Unlike many other professions, such as medicine and law, there are no set qualifications on the path to becoming an accountant.
Depending on where your ambitions lie, there is a range of qualifications you can achieve to help you embark on a career in accountancy, which might leave you wondering, ‘how long does it take to become an accountant?‘
So, considering some of the different qualification routes, how long does it take to become an accountant?
Many aspiring accountants take their first steps with the Association of Accounting Technicians (AAT). The full AAT qualification is made up of three levels, each containing a different number of compulsory units:
- AAT Level 2 – 5 units
- AAT Level 3 – 6 units
- AAT Level 4 – 6 units
You can sit each paper one at a time, whenever you’re ready. Most learners take between six and twelve months to complete each level. So, you could complete the whole AAT qualification in as little eighteen months studying at a fast pace. Usually, however, it takes around three years.
You can also complete these qualifications while gaining workplace experience and weekly wages on an apprenticeship. Click here to search for an apprenticeship, or get in touch below to find an opportunity to suit your needs.
What does it take to become an accountant?
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The Association of Chartered Certified Accountants (ACCA) offers a more advanced qualification for those looking to develop their career in accountancy. To begin with the ACCA Fundamentals course, you must already have achieved at least five GCSEs and two A Levels.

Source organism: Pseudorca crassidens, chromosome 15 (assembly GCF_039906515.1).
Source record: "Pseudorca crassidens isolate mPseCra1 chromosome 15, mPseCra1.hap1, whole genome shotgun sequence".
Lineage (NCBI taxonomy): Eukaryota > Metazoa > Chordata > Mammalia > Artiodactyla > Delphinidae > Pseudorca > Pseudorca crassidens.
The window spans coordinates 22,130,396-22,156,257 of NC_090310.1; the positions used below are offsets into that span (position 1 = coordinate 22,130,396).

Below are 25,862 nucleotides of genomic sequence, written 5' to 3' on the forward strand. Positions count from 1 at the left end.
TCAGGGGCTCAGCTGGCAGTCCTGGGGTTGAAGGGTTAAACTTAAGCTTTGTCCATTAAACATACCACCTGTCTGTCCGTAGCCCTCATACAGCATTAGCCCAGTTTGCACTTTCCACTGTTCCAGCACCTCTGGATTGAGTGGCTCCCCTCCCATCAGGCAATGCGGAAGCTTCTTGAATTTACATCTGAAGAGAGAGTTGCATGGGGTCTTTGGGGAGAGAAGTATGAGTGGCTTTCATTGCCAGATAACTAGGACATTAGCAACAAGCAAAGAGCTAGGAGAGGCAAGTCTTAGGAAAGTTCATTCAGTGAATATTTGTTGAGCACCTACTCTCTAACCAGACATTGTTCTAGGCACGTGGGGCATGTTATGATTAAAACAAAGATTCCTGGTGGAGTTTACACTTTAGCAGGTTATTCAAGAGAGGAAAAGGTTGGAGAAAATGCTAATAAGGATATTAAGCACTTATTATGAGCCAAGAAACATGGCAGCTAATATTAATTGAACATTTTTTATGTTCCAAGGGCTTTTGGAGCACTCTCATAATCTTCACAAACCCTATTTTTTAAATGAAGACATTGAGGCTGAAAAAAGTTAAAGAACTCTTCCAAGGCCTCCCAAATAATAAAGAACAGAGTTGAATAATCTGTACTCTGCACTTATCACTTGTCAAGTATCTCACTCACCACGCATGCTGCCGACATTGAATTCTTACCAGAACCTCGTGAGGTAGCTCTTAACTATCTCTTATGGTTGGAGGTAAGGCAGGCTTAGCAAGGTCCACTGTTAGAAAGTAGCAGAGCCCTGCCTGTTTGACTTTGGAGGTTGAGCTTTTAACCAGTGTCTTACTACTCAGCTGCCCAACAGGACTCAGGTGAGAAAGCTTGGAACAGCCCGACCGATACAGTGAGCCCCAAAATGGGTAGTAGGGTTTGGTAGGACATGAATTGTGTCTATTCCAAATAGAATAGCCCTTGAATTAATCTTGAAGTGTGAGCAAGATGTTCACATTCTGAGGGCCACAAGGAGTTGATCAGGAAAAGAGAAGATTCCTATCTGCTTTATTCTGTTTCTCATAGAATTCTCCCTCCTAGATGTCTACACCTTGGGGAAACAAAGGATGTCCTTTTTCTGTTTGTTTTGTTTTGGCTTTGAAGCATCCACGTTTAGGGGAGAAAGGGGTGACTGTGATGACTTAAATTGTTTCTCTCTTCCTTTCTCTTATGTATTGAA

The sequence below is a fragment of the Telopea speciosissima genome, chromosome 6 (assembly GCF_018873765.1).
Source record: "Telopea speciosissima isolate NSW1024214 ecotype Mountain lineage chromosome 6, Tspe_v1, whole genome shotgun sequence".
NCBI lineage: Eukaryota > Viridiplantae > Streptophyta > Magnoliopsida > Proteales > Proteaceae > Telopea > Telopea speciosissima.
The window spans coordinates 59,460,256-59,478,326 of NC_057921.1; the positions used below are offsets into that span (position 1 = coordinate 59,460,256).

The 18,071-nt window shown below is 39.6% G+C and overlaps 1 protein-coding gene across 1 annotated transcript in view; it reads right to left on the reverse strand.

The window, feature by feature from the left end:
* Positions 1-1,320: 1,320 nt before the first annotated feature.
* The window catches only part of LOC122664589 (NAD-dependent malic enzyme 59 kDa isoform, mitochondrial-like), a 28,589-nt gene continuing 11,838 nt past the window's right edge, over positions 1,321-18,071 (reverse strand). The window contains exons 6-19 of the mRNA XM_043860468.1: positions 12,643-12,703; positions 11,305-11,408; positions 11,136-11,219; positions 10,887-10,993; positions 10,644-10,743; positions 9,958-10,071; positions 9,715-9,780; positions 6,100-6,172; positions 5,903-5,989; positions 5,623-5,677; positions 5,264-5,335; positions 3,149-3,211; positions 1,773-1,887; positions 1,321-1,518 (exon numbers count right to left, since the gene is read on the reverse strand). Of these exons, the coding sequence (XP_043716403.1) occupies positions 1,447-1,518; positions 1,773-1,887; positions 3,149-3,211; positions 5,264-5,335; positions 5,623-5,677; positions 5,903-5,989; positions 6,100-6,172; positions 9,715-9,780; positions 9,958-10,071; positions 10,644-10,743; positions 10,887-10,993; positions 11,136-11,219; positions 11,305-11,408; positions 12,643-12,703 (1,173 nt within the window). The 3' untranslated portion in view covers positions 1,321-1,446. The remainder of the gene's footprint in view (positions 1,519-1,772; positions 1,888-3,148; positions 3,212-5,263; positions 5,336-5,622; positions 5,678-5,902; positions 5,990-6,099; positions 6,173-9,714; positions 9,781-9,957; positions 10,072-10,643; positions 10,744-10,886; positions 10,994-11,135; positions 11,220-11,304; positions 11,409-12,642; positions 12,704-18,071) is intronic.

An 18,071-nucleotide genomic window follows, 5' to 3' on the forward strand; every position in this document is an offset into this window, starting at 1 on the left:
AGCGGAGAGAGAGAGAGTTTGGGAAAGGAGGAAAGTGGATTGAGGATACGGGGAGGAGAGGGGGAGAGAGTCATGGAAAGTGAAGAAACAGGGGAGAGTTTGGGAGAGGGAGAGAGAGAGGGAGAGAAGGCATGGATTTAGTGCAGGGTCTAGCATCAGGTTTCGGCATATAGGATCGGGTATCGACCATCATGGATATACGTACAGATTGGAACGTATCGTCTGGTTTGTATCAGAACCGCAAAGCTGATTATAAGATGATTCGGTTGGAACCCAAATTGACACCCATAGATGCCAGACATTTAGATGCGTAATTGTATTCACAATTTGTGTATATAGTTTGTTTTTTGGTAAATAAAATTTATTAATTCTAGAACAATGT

ACCA consists of two qualifications, made up of a number of compulsory units:
- Diploma in Accounting and Business – 9 Fundamental level units
- Advanced Diploma in Accounting and Business – 5 Professional level units
You have ten years to complete the full qualification, but many learners take around four, often taking two exams at each twice-yearly sitting. The first set of units often takes between six months and three years to complete, while the second is achievable within between twelve and eighteen months.
If you are already AAT qualified, you will be exempt from the first three papers, saving you at least six months.
Some people decide to become ACCA qualified after graduating from university. With a relevant business or accounting degree that is recognised by the body, you could be exempt from the Fundamental units, reducing your study time by more than two years.
The Chartered Institute of Management Accountants (CIMA) offers three levels of qualification:
- CIMA Certificate in Business Accounting – 5 units
- CIMA Diploma in Management Accounting – 3 Operational level units
- CIMA Advanced Diploma in Management Accounting – 3 Management level and 3 Strategic level units
Papers can be sat twice each year, and most learners find they are able to sit two at a time, sometimes three. Therefore, it normally takes around 4 years to achieve the full qualification.
As with ACCA, being AAT qualified makes you exempt from the first part of the qualification. Without having to study the CIMA Certificate, becoming fully qualified could take two to three years instead of four.
Trying to answer the question, ‘how long does it take to become an accountant?’, can be bewildering, and you’re bound to have questions about your particular situation. If so, don’t hesitate to get in touch with our accounting course experts below.